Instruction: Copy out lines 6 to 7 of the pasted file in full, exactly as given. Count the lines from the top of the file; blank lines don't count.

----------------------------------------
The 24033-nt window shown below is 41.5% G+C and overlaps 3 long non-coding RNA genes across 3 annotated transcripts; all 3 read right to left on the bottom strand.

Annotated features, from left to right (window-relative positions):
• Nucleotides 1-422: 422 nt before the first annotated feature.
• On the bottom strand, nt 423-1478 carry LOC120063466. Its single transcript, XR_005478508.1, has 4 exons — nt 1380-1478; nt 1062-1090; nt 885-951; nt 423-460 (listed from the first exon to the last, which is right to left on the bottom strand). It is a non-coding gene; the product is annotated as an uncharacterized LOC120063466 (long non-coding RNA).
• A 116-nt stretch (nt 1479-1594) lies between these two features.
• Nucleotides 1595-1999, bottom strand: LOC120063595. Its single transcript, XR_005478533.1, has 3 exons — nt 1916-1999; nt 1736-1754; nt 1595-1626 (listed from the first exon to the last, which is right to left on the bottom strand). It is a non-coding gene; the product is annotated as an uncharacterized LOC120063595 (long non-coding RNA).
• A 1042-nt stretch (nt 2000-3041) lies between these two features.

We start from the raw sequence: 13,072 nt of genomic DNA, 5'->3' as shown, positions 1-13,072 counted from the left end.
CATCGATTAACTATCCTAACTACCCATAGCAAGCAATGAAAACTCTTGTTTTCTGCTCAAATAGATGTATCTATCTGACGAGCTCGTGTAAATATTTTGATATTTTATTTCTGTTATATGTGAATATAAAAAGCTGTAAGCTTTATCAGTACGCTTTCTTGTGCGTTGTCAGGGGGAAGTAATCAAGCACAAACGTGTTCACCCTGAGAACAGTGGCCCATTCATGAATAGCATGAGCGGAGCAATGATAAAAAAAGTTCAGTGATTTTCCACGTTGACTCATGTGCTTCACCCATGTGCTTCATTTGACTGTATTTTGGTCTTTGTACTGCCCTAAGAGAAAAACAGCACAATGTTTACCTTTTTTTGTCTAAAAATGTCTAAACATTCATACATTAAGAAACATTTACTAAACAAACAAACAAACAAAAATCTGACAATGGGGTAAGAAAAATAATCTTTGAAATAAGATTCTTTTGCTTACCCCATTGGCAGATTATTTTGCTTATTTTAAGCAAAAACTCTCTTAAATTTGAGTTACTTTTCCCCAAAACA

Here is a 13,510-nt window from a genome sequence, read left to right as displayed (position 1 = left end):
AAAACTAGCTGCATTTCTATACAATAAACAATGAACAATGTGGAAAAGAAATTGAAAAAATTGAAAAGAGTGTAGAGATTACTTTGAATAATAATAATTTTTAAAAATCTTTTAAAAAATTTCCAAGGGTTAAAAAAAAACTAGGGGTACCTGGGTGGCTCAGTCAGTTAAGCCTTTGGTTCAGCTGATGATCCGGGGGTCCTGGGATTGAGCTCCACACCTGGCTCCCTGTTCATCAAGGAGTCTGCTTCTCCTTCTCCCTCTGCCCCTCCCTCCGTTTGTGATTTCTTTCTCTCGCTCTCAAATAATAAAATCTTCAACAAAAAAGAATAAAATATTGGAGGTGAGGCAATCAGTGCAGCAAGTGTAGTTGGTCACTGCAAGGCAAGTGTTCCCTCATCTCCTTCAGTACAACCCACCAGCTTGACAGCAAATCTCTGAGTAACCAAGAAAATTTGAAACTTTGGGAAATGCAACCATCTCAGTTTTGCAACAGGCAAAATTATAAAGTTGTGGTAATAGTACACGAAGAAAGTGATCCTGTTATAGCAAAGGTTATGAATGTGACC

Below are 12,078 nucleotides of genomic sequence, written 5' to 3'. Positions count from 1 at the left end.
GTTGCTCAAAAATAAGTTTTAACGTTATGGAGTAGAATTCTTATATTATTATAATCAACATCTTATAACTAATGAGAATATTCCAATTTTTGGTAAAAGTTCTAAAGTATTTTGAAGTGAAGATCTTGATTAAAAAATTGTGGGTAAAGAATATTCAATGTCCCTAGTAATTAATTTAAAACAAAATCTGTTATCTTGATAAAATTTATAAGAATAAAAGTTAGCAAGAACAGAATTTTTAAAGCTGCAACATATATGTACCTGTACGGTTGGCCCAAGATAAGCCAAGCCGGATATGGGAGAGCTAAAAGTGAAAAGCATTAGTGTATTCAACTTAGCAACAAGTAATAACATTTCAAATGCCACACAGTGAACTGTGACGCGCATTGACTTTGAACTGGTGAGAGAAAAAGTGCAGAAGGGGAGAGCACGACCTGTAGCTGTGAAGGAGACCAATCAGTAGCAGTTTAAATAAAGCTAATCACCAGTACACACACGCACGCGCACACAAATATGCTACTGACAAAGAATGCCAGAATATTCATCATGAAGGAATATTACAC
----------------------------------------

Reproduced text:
• Nucleotides 1595-1999, bottom strand: LOC120063595. Its single transcript, XR_005478533.1, has 3 exons — nt 1916-1999; nt 1736-1754; nt 1595-1626 (listed from the first exon to the last, which is right to left on the bottom strand). It is a non-coding gene; the product is annotated as an uncharacterized LOC120063595 (long non-coding RNA).
• A 1042-nt stretch (nt 2000-3041) lies between these two features.